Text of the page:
Chronology of Proust's Life
  • 1871: The siege of Paris by the Prussians had begun in September of 1870 and was followed by the Paris Commune, which was bloodily repressed in May of 1871. Mme Proust had left the city to escape the turbulence, and at her uncle's home in the Paris suburb of Auteuil gave birth to Marcel Proust on July 10, 1871.
  • 1873: Robert Proust, brother of Marcel, is born in Auteuil on May 24.
  • 1882: Enters the Lycée Condorcet (known until 1883 as the Lycée Fontanes).
  • 1886: Responds to the first "Proust Questionnaire."
  • 1887-88: Collaborates with schoolmates to publish a series of literary and artistic reviews: Le Lundi, the Revue verte, and the Revue lilas.
  • 1889: In November, enlists for a year of military service, and is stationed in the city of Orléans.
  • 1890: Enrolls in the Faculté de droit and the École libre des sciences politiques in a course of study for future French diplomats. Begins writing and editing for Le Mensuel, a resumé of the preceding month's social and political events. Responds to the second "Proust Questionnaire."
  • 1892: Collaborates with former schoolmates from the Lycée Condorcet to publish Le Banquet.
  • 1893: Publishes stories in the literary and artistic journal the Revue blanche. Many of these will later be collected in Les plaisirs et les jours. Pressed by his father to decide on a career, he chooses to study to become a librarian.
  • 1895: Begins working on the episodic, unfinished novel that his posthumous editors will name Jean Santeuil.
  • 1896: Calmann-Lévy publishes Les plaisirs et les jours in June. It has a preface by Anatole France, and while well-reviewed by some, is largely considered a volume of purple-prose by a society dilettante. In July the Revue blanche publishes "Contre l'obscurité," an essay in which Proust criticizes the Symbolist movement.
  • 1897: Discovers the writings of John Ruskin.
  • 1898: The Dreyfus affair escalates. Proust writes: "I was the first dreyfusard."
  • 1899: Gradually abandons working on Jean Santeuil and begins a concentrated study of the works of Ruskin. Begins translating Ruskin's The Bible of Amiens.
  • 1900: Continues to work on Ruskin. Travels to Venice twice.
  • 1903: Robert Proust marries Marthe Dubois-Amiot. La Bible d'Amiens is published. Proust's father dies of a cerebral hemorrhage on November 24.
  • 1904: Begins work on translating Ruskin's Sesame and Lilies.
  • 1905: Publishes his preface to Sésame et les lys, "Sur la lecture." This essay, one of Proust's most important, announces his mature voice as a writer. His mother dies on September 26 of nephritis.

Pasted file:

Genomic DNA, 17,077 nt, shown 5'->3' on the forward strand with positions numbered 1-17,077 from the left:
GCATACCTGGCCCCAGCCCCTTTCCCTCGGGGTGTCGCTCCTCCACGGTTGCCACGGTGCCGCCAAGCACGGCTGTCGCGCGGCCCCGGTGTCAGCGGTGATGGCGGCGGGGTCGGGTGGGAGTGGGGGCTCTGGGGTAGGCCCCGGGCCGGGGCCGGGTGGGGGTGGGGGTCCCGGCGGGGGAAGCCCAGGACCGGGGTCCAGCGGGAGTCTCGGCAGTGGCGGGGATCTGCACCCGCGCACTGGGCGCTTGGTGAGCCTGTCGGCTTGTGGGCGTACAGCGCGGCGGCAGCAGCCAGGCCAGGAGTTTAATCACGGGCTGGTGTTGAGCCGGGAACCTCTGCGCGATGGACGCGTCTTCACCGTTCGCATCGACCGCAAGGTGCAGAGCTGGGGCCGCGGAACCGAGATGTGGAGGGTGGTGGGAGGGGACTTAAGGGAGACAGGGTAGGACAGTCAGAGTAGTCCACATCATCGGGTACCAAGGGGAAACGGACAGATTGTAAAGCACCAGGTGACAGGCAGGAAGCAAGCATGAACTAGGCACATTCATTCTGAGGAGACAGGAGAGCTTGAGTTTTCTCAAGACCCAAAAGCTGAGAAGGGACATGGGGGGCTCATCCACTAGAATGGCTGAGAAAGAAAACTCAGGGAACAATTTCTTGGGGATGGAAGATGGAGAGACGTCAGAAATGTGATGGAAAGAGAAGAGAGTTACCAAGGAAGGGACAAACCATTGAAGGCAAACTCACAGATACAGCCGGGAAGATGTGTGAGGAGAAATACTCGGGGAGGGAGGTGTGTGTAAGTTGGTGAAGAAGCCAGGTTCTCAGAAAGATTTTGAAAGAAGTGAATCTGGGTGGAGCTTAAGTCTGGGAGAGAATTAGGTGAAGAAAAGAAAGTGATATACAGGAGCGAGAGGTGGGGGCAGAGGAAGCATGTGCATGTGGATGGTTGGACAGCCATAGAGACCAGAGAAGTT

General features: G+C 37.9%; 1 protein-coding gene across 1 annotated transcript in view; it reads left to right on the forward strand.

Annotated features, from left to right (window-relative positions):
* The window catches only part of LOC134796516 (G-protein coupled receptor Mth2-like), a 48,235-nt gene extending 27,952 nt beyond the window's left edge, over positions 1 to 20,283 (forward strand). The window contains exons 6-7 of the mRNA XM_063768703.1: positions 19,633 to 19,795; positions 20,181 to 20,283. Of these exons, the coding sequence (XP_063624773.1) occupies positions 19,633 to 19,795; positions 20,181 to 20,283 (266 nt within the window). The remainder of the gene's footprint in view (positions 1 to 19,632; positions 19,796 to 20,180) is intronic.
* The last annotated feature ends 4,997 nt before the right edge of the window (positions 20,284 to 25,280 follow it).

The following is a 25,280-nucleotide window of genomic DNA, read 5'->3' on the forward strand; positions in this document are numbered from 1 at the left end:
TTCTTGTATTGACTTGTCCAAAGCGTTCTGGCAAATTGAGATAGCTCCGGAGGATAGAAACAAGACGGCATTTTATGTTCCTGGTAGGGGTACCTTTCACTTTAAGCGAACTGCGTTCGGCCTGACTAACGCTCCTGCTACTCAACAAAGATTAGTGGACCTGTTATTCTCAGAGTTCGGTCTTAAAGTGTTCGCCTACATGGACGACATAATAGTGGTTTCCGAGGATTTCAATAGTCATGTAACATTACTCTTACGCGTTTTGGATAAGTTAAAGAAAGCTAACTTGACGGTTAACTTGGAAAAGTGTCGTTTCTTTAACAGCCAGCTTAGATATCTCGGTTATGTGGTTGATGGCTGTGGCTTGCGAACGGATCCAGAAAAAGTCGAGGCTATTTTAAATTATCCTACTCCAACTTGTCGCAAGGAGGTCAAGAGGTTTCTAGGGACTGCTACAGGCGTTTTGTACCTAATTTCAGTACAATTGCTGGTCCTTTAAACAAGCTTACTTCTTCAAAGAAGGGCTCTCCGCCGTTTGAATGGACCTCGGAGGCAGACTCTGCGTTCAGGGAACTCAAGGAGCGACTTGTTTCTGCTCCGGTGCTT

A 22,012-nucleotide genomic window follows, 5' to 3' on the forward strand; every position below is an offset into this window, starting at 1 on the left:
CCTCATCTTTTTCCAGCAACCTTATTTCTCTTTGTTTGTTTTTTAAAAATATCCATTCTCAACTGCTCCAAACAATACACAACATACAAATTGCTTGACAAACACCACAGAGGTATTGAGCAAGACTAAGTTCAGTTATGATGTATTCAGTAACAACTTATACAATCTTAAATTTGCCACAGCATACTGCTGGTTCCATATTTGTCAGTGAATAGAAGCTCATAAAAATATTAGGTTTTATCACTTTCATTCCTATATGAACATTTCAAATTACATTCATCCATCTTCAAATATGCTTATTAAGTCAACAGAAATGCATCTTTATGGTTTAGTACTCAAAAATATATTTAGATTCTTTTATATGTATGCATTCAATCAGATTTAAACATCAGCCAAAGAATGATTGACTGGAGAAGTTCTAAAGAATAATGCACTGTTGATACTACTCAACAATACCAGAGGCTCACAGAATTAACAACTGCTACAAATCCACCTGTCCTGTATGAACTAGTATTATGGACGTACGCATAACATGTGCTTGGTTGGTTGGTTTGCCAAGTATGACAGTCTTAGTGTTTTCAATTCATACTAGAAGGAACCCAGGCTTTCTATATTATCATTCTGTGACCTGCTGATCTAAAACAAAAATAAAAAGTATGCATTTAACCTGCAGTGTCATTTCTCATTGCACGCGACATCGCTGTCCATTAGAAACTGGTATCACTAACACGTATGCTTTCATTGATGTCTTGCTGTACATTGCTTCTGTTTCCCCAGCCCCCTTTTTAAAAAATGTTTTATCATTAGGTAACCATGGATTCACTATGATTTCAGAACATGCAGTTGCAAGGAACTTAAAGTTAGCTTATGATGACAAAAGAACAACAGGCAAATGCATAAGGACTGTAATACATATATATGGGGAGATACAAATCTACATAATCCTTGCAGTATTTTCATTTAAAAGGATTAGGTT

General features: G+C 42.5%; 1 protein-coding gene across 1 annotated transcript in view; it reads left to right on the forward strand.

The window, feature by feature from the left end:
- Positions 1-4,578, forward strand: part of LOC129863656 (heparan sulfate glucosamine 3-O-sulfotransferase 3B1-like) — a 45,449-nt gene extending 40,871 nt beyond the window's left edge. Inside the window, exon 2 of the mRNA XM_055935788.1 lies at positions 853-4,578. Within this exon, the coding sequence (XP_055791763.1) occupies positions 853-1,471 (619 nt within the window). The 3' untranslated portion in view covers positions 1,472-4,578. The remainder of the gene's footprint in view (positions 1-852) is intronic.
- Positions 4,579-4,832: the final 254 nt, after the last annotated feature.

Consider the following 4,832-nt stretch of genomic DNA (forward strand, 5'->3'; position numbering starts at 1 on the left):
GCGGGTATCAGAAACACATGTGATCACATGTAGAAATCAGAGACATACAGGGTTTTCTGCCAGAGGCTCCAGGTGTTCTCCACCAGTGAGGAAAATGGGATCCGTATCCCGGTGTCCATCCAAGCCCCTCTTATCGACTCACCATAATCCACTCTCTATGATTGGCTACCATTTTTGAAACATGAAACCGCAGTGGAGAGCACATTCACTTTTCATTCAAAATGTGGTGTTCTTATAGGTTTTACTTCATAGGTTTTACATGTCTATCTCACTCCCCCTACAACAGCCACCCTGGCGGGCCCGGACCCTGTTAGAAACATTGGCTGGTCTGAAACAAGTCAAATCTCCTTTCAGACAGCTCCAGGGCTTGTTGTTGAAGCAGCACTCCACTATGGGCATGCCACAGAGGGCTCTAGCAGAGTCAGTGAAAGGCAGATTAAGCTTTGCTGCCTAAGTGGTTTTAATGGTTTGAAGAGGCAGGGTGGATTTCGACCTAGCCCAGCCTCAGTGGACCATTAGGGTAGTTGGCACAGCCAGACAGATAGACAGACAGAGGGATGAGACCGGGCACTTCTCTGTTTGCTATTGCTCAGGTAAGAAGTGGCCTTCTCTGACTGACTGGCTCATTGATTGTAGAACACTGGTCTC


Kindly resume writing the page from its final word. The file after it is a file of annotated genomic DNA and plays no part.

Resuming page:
• 1906: Sésame et les lys is published.
  • 1907: After a friend of the family, Henri van Blarenberghe, kills his own mother, Proust writes an apologia for the murder, "Sentiments filiaux d'un parricide." Begins outlining what will be known as Contre Saint-Beuve.
  • 1908: Begins writing a series of pastiches for the Figaro
  • 1909: Contre Saint-Beuve, a hybrid work that is essay, autobiography, and fiction, solidifies into the first versions of "Combray" and Time Regained.
  • 1910-11: The principle sections of Swann are developed and Proust revises material to be found in Time Regained. Proust envisions the novel as two volumes: Time Lost and Time Regained.
  • 1912: Extracts from Swann are published in the Figaro. Proust now envisions the novel as three volumes. The tentative title for the second volume, A l'ombre des jeunes filles en fleurs, is quickly forgotten and replaced by the Côté de Guermantes. The Nouvelle revue française [N.R.F.] declines to publish the novel.
  • 1913:À la recherche du temps perdu, Du côté de chez Swann is published by Grasset on November 14 to a mixed reception.
  • 1914: Works on material that will be found in A l'ombre des jeunes filles en fleurs; Albertine appears in the narrative for the first time. André Gide proposes that the N.R.F. publish rest of the novel. The First World War begins, precipitating the closure of most French publishing houses, including the N.R.F..
  • 1915: The publication of the second volume of the Recherche, Le côté de Guermantes is postponed because of the War.
  • 1916: Grasset releases Proust from any contractual obligations.
  • 1917: Finishes A l'ombre des jeunes filles en fleurs; asks his house-maid, Céleste Albaret, to burn in the kitchen oven thirty-two "black notebooks" containing draft material.
  • 1918: The novel is now conceived of in five volumes.
  • 1919: At the end of June A l'ombre des jeunes filles en fleurs, the N.R.F. edition of Swann, and Pastiches et mélanges (a collection of Proust's pastiches and other writings) are published. To some controversy, Proust is awarded the Prix Goncourt in December.
  • 1920: Le côté de Guermantes I is published.
  • 1921: Le côté de Guermantes II and Sodome et Gomorrhe I are published.
  • 1922: In early spring, Proust writes the word "fin." In May Sodome et Gomorrhe II is published. In the same month he attends the premiere of Stravinsky's Renard and afterwards dines with the composer, Diaghilev, Picasso, and Joyce. In September Swann's Way is published in England, translated by Charles Scott Moncrieff, under the general title, Remembrance of Things Past, a phrase taken from the second line of Shakespeare's Sonnet XXX. Proust dies of pneumonia on November 18, and is buried in Père Lachaise on November 22.
  • 1923: La Prisonnière is published.
  • 1925: Albertine disparue is published. This was not Proust's title for the volume; La fugitive was replaced to avoid confusion with a work of the same name by Rabindranath Tagore.
  • 1927: Le temps retrouvé is published on September 22.
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Page last updated: May 25, 2005